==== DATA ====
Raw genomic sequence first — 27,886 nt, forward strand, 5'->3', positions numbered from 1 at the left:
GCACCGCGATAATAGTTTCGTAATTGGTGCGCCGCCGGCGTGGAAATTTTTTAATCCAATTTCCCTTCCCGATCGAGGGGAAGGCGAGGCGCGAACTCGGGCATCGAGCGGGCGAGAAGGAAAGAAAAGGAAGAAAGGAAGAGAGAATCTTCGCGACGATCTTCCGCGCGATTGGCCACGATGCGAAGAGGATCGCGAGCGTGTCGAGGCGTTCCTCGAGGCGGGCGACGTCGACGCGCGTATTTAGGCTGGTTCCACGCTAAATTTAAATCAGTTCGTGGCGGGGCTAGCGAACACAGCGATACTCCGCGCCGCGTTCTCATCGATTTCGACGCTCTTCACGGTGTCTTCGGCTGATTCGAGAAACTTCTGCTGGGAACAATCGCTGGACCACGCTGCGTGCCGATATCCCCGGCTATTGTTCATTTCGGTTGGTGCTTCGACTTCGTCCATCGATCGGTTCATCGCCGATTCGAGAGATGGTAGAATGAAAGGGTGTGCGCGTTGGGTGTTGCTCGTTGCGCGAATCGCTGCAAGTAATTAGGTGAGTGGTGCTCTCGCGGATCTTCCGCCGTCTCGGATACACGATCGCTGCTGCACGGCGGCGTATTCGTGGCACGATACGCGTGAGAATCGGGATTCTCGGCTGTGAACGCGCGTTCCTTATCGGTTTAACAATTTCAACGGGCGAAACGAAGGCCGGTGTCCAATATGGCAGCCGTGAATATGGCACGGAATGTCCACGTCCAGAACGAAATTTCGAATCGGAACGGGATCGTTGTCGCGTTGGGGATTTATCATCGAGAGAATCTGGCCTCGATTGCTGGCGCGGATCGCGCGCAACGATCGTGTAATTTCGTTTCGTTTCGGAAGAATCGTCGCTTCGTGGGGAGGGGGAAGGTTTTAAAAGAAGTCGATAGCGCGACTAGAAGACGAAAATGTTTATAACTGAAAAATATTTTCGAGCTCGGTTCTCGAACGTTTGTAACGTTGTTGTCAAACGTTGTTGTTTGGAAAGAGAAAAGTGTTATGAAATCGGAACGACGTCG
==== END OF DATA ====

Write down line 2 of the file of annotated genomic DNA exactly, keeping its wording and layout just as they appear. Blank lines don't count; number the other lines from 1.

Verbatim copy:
GCACCGCGATAATAGTTTCGTAATTGGTGCGCCGCCGGCGTGGAAATTTTTTAATCCAATTTCCCTTCCCGATCGAGGGGAAGGCGAGGCGCGAACTCGGGCATCGAGCGGGCGAGAAGGAAAGAAAAGGAAGAAAGGAAGAGAGAATCTTCGCGACGATCTTCCGCGCGATTGGCCACGATGCGAAGAGGATCGCGAGCGTGTCGAGGCGTTCCTCGAGGCGGGCGACGTCGACGCGCGTATTTAGGCTGGTTCCACGCTAAATTTAAATCAGTTCGTGGCGGGGCTAGCGAACACAGCGATACTCCGCGCCGCGTTCTCATCGATTTCGACGCTCTTCACGGTGTCTTCGGCTGATTCGAGAAACTTCTGCTGGGAACAATCGCTGGACCACGCTGCGTGCCGATATCCCCGGCTATTGTTCATTTCGGTTGGTGCTTCGACTTCGTCCATCGATCGGTTCATCGCCGATTCGAGAGATGGTAGAATGAAAGGGTGTGCGCGTTGGGTGTTGCTCGTTGCGCGAATCGCTGCAAGTAATTAGGTGAGTGGTGCTCTCGCGGATCTTCCGCCGTCTCGGATACACGATCGCTGCTGCACGGCGGCGTATTCGTGGCACGATACGCGTGAGAATCGGGATTCTCGGCTGTGAACGCGCGTTCCTTATCGGTTTAACAATTTCAACGGGCGAAACGAAGGCCGGTGTCCAATATGGCAGCCGTGAATATGGCACGGAATGTCCACGTCCAGAACGAAATTTCGAATCGGAACGGGATCGTTGTCGCGTTGGGGATTTATCATCGAGAGAATCTGGCCTCGATTGCTGGCGCGGATCGCGCGCAACGATCGTGTAATTTCGTTTCGTTTCGGAAGAATCGTCGCTTCGTGGGGAGGGGGAAGGTTTTAAAAGAAGTCGATAGCGCGACTAGAAGACGAAAATGTTTATAACTGAAAAATATTTTCGAGCTCGGTTCTCGAACGTTTGTAACGTTGTTGTCAAACGTTGTTGTTTGGAAAGAGAAAAGTGTTATGAAATCGGAACGACGTCG